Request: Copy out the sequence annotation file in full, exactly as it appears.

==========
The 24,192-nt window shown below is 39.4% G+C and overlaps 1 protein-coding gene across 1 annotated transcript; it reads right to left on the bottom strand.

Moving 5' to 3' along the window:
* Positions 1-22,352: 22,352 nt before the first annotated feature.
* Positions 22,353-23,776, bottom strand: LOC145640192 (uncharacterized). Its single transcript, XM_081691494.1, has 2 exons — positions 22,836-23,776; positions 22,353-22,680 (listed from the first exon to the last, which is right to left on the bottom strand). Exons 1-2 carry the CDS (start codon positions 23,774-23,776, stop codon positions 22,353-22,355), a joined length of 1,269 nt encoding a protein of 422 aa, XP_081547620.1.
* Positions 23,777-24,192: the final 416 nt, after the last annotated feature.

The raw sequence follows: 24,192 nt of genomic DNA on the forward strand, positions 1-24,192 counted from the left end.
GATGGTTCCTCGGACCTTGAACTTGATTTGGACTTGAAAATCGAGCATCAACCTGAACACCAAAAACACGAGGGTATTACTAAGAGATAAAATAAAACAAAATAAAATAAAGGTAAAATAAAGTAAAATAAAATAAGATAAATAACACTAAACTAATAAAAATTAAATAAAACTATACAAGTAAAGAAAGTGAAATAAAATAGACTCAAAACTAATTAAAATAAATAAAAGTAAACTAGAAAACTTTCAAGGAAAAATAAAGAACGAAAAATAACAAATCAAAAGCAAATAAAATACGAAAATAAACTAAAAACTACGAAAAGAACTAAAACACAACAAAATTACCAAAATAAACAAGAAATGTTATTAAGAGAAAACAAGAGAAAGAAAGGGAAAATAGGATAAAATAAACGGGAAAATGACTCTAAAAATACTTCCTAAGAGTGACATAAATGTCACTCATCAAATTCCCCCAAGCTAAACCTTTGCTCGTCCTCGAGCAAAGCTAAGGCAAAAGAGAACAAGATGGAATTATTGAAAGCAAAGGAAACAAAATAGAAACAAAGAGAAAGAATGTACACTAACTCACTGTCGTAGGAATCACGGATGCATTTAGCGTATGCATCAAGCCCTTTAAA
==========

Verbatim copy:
The 24,192-nt window shown below is 39.4% G+C and overlaps 1 protein-coding gene across 1 annotated transcript; it reads right to left on the bottom strand.

Moving 5' to 3' along the window:
* Positions 1-22,352: 22,352 nt before the first annotated feature.
* Positions 22,353-23,776, bottom strand: LOC145640192 (uncharacterized). Its single transcript, XM_081691494.1, has 2 exons — positions 22,836-23,776; positions 22,353-22,680 (listed from the first exon to the last, which is right to left on the bottom strand). Exons 1-2 carry the CDS (start codon positions 23,774-23,776, stop codon positions 22,353-22,355), a joined length of 1,269 nt encoding a protein of 422 aa, XP_081547620.1.
* Positions 23,777-24,192: the final 416 nt, after the last annotated feature.

The raw sequence follows: 24,192 nt of genomic DNA on the forward strand, positions 1-24,192 counted from the left end.
GATGGTTCCTCGGACCTTGAACTTGATTTGGACTTGAAAATCGAGCATCAACCTGAACACCAAAAACACGAGGGTATTACTAAGAGATAAAATAAAACAAAATAAAATAAAGGTAAAATAAAGTAAAATAAAATAAGATAAATAACACTAAACTAATAAAAATTAAATAAAACTATACAAGTAAAGAAAGTGAAATAAAATAGACTCAAAACTAATTAAAATAAATAAAAGTAAACTAGAAAACTTTCAAGGAAAAATAAAGAACGAAAAATAACAAATCAAAAGCAAATAAAATACGAAAATAAACTAAAAACTACGAAAAGAACTAAAACACAACAAAATTACCAAAATAAACAAGAAATGTTATTAAGAGAAAACAAGAGAAAGAAAGGGAAAATAGGATAAAATAAACGGGAAAATGACTCTAAAAATACTTCCTAAGAGTGACATAAATGTCACTCATCAAATTCCCCCAAGCTAAACCTTTGCTCGTCCTCGAGCAAAGCTAAGGCAAAAGAGAACAAGATGGAATTATTGAAAGCAAAGGAAACAAAATAGAAACAAAGAGAAAGAATGTACACTAACTCACTGTCGTAGGAATCACGGATGCATTTAGCGTATGCATCAAGCCCTTTAAA